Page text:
Review – Contemporary Media Culture and the Remnants of a Colonial Past

Kent A. Ono, Contemporary Media Culture and the Remnants of a Colonial Past (New York: Peter Lang, 2009), 167 pp.

Reviewer: Pramod K. Nayar


Kent Ono’s task in this book is to demonstrate how colonial ideologies persist in veiled, shadowy but palpable forms in contemporary media culture. The underlying assumption here is that “colonialism has gone underground, is shrouded by discourses that deny it . . . [yet] exists and continues to operate and function” (13). Ono also proposes that we need intersectional approaches to understand contemporary, neocolonial ideologies and politics where we foreground not only racism but also other “oppressive relationships” based on social variables like ethnicity, class, sexuality, colonialism, and the nation (16).

Ono opens with the cult TV series, Buffy the Vampire Slayer, now the subject of considerable cultural studies work. Ono proposes that the series subtly codes the vampire as a metaphoric figure who threatens racial boundaries. At work, Ono suggests, is a white ‘heroification’ where the white woman saves humanity from dark people. White power is, Ono argues, the normative, maybe even the normal.

Chapter Two takes an entirely different event as its case study. The pending sale of the Seattle Mariner’s baseball team became a media spectacle. The entire event was projected in American mass media as embodying the imminent and real threat Japan posed to an all-American cultural practice like baseball. The ‘yellow peril’ discourse, Ono demonstrates, recalled the Pearl Harbor events, but modulated it to showcase the threat as primarily economic rather than military.

The threat the black man—especially in the African context—poses to the virtuous white woman is the underlying discourse of the children’s TV show, Mighty Morphin Power Rangers, argues Ono in Chapter Three. Rescuers are technologically enabled, clad in white attack suits whereas the ‘villain’ is initially dressed in a mock gorilla suit but then turns Primator.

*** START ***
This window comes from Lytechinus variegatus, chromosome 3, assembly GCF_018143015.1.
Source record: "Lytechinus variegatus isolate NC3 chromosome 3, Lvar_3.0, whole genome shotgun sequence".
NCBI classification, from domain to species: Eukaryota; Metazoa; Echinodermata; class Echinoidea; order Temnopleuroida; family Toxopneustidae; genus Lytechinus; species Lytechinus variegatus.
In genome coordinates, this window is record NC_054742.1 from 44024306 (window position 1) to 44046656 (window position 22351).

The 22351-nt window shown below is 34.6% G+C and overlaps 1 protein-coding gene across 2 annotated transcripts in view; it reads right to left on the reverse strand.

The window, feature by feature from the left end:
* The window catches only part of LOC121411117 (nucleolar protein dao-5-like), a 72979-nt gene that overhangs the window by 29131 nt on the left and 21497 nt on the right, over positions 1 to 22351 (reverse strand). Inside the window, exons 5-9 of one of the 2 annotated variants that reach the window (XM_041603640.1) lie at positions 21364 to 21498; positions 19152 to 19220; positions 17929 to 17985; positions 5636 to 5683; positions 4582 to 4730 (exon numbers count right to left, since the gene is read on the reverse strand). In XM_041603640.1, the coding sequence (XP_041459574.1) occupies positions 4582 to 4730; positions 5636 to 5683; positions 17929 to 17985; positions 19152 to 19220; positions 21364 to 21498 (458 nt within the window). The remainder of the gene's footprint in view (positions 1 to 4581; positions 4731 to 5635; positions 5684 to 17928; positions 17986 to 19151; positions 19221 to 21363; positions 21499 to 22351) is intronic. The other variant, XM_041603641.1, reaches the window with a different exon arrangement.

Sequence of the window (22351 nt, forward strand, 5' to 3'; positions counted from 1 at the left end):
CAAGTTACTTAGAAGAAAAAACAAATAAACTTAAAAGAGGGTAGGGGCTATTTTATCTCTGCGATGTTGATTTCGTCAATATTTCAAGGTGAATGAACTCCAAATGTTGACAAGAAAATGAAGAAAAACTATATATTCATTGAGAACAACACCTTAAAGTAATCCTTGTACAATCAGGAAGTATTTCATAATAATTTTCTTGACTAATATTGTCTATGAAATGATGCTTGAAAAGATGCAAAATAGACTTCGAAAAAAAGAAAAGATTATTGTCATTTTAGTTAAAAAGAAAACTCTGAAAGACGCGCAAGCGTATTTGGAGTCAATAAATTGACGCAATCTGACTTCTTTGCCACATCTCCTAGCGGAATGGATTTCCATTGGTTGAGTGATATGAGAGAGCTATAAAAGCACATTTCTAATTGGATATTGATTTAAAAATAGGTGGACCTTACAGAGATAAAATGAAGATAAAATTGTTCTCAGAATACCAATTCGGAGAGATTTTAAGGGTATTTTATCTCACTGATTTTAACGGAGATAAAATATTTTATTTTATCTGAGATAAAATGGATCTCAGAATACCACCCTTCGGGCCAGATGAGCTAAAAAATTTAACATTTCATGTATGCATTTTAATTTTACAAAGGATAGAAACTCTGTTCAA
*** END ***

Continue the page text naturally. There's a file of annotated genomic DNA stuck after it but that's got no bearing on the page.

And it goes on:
The children’s animated film, Pocahontas, writes Ono, gives us contrasting white men in the quiet, benevolent John Smith and the mercenary Ratliffe. The love story of Smith and Pocahontas, argues Ono, is embedded in traditional colonial tropes: of the savagery of the Native Americans and of the oppressive patriarchal system that traps Pocahontas in a marriage. Even though the film, in Ono’s reading, is situated within contemporary debates about postfeminism and environmentalism, it ends up justifying colonialism.

In the final chapter Ono examines one episode of Star Trek: The Next Generation. It is now no longer the explore-and-colonize theme, Ono argues, but the reach-and-rescue one that informs the classic tale. The plot, of rescuing a white woman captured by Ansata, echoes the ‘war on terror’. Palestinian resistance and terrorism provide the allegorical models for the episode, argues Ono.

Ono’s aim, as he states throughout the book, is to examine how ‘ordinary culture’ participates in the neocolonial project by recalling, reworking, and recasting traditional tropes, ideologies, and politics from the colonial period. While this is an admirable attempt, Ono’s book remains at the level of a commentary rather than incisive scholarship for several reasons. One episode of a TV series cannot stand in for an entire series. While it might be symptomatic, to make a case on one episode is not convincing enough. Ono’s problem is that he tries to do too much—sexuality, race, gender, and ethnicity—in what is essentially a slim volume. The book also ignores numerous studies of popular culture in which some of these themes have been addressed. Insightful, however, is the observation he develops mainly in the conclusion that the rescue narrative is at the heart of neocolonial discourse, just as it once was in the colonial period.